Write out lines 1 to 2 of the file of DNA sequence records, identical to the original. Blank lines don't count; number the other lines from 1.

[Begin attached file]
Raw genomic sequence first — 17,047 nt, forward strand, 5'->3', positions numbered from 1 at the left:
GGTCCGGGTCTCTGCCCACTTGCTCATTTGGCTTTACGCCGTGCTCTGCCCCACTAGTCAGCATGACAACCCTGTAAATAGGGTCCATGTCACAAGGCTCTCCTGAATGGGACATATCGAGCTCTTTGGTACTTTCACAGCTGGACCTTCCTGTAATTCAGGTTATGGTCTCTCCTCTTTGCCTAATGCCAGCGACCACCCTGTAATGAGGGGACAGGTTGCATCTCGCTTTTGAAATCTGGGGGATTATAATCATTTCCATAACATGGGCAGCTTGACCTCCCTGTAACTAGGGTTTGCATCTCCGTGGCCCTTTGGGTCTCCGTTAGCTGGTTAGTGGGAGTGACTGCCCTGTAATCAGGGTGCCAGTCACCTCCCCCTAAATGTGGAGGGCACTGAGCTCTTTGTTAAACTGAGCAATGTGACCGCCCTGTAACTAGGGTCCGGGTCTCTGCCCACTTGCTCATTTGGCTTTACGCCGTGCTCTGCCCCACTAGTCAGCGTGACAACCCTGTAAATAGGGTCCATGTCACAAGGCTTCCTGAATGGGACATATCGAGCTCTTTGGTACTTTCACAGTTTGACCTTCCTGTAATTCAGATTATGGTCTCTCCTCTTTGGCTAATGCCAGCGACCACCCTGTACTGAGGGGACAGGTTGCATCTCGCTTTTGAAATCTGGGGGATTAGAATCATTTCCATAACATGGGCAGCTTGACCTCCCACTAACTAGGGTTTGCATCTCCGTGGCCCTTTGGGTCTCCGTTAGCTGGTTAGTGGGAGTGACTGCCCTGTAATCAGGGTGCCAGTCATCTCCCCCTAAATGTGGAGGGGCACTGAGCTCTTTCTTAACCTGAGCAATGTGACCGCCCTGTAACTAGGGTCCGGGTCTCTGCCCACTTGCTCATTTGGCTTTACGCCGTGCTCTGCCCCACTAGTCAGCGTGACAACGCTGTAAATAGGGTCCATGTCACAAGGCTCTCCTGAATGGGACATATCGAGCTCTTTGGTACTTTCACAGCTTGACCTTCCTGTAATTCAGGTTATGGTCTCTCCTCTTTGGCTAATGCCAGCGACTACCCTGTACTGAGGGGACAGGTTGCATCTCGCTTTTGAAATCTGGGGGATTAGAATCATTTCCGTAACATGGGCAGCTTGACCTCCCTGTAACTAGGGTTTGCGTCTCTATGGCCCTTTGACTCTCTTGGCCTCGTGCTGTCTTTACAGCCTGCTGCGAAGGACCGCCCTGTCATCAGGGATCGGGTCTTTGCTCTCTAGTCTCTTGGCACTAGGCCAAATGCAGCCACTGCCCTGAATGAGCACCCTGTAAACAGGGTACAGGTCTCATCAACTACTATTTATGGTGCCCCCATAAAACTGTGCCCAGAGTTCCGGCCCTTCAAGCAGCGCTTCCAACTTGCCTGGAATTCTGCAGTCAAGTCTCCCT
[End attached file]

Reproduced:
Raw genomic sequence first — 17,047 nt, forward strand, 5'->3', positions numbered from 1 at the left:
GGTCCGGGTCTCTGCCCACTTGCTCATTTGGCTTTACGCCGTGCTCTGCCCCACTAGTCAGCATGACAACCCTGTAAATAGGGTCCATGTCACAAGGCTCTCCTGAATGGGACATATCGAGCTCTTTGGTACTTTCACAGCTGGACCTTCCTGTAATTCAGGTTATGGTCTCTCCTCTTTGCCTAATGCCAGCGACCACCCTGTAATGAGGGGACAGGTTGCATCTCGCTTTTGAAATCTGGGGGATTATAATCATTTCCATAACATGGGCAGCTTGACCTCCCTGTAACTAGGGTTTGCATCTCCGTGGCCCTTTGGGTCTCCGTTAGCTGGTTAGTGGGAGTGACTGCCCTGTAATCAGGGTGCCAGTCACCTCCCCCTAAATGTGGAGGGCACTGAGCTCTTTGTTAAACTGAGCAATGTGACCGCCCTGTAACTAGGGTCCGGGTCTCTGCCCACTTGCTCATTTGGCTTTACGCCGTGCTCTGCCCCACTAGTCAGCGTGACAACCCTGTAAATAGGGTCCATGTCACAAGGCTTCCTGAATGGGACATATCGAGCTCTTTGGTACTTTCACAGTTTGACCTTCCTGTAATTCAGATTATGGTCTCTCCTCTTTGGCTAATGCCAGCGACCACCCTGTACTGAGGGGACAGGTTGCATCTCGCTTTTGAAATCTGGGGGATTAGAATCATTTCCATAACATGGGCAGCTTGACCTCCCACTAACTAGGGTTTGCATCTCCGTGGCCCTTTGGGTCTCCGTTAGCTGGTTAGTGGGAGTGACTGCCCTGTAATCAGGGTGCCAGTCATCTCCCCCTAAATGTGGAGGGGCACTGAGCTCTTTCTTAACCTGAGCAATGTGACCGCCCTGTAACTAGGGTCCGGGTCTCTGCCCACTTGCTCATTTGGCTTTACGCCGTGCTCTGCCCCACTAGTCAGCGTGACAACGCTGTAAATAGGGTCCATGTCACAAGGCTCTCCTGAATGGGACATATCGAGCTCTTTGGTACTTTCACAGCTTGACCTTCCTGTAATTCAGGTTATGGTCTCTCCTCTTTGGCTAATGCCAGCGACTACCCTGTACTGAGGGGACAGGTTGCATCTCGCTTTTGAAATCTGGGGGATTAGAATCATTTCCGTAACATGGGCAGCTTGACCTCCCTGTAACTAGGGTTTGCGTCTCTATGGCCCTTTGACTCTCTTGGCCTCGTGCTGTCTTTACAGCCTGCTGCGAAGGACCGCCCTGTCATCAGGGATCGGGTCTTTGCTCTCTAGTCTCTTGGCACTAGGCCAAATGCAGCCACTGCCCTGAATGAGCACCCTGTAAACAGGGTACAGGTCTCATCAACTACTATTTATGGTGCCCCCATAAAACTGTGCCCAGAGTTCCGGCCCTTCAAGCAGCGCTTCCAACTTGCCTGGAATTCTGCAGTCAAGTCTCCCT